A spoonful of (artificial) sugars

The artificial sweetener, aspartame, has been linked to everything from chronic migraines to, ironically, increased likelihood of obesity. The FDA (as well as other international health organizations) continues to approve the use of aspartame in soft drinks, but is something that is made from chemicals actually safe?

Paula says that we can assume so—at least for now. “[Aspartame] is the most widely used artificial sweetener in the country,” the nutritionist says. “Studies on aspartame are primarily rat-based and we don’t do large, epidemiological-based studies on humans, but the FDA has approved it and classified it as a food additive or food ingredient.” This means that the sweetener is not only used in our favorite red-capped bottles, but also in yogurts, canned-fruits, and other low-calorie products. “There are about 180 mg of aspartame in a bottle of soda, but we’re not just getting it from soda,” Paula emphasizes. “12 oz. each day is probably okay, but I am concerned about young women’s health and about the large volume of artificially-sweetened products [that they consume]. Aspartame is said to be safe for now, but it is being introduced into our food supply in doses more frequently and consistently than in any other generation.”

The reasons why college women seem to down these products is as confounding as it may be worrisome. An article published by the Vancouver Sun gave a rundown of the various artificial sweeteners that have cropped up over the years. Manufactured sugars such as NutraSweet and Equal are often promoted in weight loss campaigns, but there is very little proof which suggests that ordering a Diet Coke is any better than getting the real deal.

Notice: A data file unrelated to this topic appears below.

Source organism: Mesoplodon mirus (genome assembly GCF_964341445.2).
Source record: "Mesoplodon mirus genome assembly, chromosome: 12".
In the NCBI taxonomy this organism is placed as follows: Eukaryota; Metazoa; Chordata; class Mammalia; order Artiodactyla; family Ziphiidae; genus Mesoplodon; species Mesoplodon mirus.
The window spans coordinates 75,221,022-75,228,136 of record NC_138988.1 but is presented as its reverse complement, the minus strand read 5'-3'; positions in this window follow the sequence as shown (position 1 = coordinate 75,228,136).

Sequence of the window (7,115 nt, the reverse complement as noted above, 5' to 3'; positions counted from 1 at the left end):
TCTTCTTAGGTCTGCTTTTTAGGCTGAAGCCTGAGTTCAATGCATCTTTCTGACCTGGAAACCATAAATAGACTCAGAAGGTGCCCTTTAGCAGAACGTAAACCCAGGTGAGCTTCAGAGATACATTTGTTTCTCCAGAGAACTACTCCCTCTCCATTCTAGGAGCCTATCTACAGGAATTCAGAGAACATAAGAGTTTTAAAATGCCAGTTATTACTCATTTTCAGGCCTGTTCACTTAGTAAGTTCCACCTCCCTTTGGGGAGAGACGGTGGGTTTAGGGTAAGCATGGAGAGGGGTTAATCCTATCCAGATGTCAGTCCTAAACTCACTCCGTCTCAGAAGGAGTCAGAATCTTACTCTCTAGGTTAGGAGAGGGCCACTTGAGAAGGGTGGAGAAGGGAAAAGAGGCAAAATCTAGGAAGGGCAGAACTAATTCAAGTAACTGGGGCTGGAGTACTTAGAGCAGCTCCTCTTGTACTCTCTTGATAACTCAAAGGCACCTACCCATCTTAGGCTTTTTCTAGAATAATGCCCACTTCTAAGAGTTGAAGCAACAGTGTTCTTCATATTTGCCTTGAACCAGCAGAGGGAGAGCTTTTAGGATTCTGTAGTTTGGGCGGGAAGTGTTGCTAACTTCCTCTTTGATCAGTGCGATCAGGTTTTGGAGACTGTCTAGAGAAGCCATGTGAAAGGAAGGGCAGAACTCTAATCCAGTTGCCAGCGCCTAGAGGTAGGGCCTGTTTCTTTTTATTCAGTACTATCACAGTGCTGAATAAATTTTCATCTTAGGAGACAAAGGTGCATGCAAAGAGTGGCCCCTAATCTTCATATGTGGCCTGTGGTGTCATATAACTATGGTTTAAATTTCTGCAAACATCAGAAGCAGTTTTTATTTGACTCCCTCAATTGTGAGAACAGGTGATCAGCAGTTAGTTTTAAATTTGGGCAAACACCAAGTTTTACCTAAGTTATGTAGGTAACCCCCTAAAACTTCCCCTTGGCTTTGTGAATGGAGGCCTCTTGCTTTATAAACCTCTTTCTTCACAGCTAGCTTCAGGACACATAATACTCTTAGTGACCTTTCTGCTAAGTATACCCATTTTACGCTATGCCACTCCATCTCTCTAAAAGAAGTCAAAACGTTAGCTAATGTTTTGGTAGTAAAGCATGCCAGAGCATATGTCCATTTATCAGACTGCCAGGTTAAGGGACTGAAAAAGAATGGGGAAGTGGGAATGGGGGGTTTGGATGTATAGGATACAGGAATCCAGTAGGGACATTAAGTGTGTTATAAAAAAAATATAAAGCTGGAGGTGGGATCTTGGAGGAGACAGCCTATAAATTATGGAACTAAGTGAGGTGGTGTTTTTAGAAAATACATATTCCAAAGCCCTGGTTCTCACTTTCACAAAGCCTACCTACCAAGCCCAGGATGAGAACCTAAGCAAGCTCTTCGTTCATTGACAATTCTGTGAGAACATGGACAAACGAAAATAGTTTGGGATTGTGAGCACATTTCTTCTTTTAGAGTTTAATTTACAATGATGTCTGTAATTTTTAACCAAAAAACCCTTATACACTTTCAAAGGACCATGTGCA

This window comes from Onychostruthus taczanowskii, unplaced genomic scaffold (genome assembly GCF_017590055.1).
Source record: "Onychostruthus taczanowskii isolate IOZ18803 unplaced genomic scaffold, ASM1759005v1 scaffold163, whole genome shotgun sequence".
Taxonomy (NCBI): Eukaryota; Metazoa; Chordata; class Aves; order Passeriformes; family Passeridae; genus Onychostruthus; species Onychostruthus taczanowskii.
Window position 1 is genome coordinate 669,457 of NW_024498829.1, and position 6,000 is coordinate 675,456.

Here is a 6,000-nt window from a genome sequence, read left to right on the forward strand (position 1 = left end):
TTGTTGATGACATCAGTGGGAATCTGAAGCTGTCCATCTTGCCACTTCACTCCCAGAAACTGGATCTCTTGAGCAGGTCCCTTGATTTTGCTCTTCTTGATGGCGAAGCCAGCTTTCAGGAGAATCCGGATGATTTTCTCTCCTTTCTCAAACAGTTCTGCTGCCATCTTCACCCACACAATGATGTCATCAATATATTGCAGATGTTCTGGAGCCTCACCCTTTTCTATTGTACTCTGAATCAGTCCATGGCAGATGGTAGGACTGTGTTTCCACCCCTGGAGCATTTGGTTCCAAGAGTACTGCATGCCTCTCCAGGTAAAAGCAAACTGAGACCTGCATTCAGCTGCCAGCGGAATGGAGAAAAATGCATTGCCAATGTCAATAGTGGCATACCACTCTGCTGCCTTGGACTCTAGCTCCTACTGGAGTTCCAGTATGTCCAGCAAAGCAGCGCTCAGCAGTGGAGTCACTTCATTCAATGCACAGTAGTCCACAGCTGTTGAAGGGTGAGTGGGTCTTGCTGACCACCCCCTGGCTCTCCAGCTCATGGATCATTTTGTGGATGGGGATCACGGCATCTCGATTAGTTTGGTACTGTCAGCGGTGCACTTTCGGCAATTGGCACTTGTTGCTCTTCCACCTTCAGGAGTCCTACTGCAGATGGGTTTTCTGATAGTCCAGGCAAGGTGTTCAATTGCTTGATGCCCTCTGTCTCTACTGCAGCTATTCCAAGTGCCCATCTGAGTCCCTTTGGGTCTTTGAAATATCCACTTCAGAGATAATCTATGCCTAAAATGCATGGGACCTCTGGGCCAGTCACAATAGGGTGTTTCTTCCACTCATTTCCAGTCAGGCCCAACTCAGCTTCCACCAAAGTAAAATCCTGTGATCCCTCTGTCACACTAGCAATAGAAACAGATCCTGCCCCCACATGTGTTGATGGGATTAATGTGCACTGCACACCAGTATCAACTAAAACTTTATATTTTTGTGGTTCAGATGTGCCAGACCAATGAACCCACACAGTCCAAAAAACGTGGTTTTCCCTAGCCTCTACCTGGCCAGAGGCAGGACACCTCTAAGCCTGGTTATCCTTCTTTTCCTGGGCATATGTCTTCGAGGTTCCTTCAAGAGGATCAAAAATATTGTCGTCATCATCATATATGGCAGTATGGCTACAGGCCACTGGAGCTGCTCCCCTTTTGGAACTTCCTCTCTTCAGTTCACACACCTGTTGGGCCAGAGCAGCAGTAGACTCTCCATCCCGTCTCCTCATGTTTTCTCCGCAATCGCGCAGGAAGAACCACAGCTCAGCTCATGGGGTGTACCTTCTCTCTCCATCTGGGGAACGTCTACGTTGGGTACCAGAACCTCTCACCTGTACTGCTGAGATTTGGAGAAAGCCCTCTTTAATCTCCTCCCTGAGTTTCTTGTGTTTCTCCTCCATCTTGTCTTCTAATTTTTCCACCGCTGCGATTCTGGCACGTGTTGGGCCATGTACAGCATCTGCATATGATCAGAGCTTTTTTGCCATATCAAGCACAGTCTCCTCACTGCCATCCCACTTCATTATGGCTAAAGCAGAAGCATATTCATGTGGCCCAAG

“No studies have shown that diet soda encourages weight loss,” Paula avers. “It doesn’t promote weight gain either, but there is an interesting psychology behind drinking diet soft drinks.”

The nutritionist reveals that people who drink diet beverages often lure themselves into thinking that they are eating more healthfully than they actually are. Diners may feel like they deserve a reward or leeway for snubbing regular soda and, as a result, become more likely to go for less nutritious meals. After all, a Big Mac and fries, a few extra swirls of fro-yo, or another helping of dessert don’t seem quite as bad if you’re making up for it by drinking “diet” soda.

Our reliance on diet products to make us feel better about the rest of our nutritional decisions may explain why only 2 out of 11 college women in the HC survey responded that they believed drinking diet soda helped them to lessen their sugar intake, but continued to drink up anyway. “[It doesn’t help] at all,” replied one Diet Dr. Pepper devotee who, in an effort to stop drinking diet soda, once forced herself to stop stocking the beverage in her apartment. “I go through phases,” the student replied. “I stop drinking it for a few months, then decide I want to start again.”

It seems like kicking the diet soda habit isn’t an easy one and that, at the very least, lessening our intake is far more realistic than going cold turkey.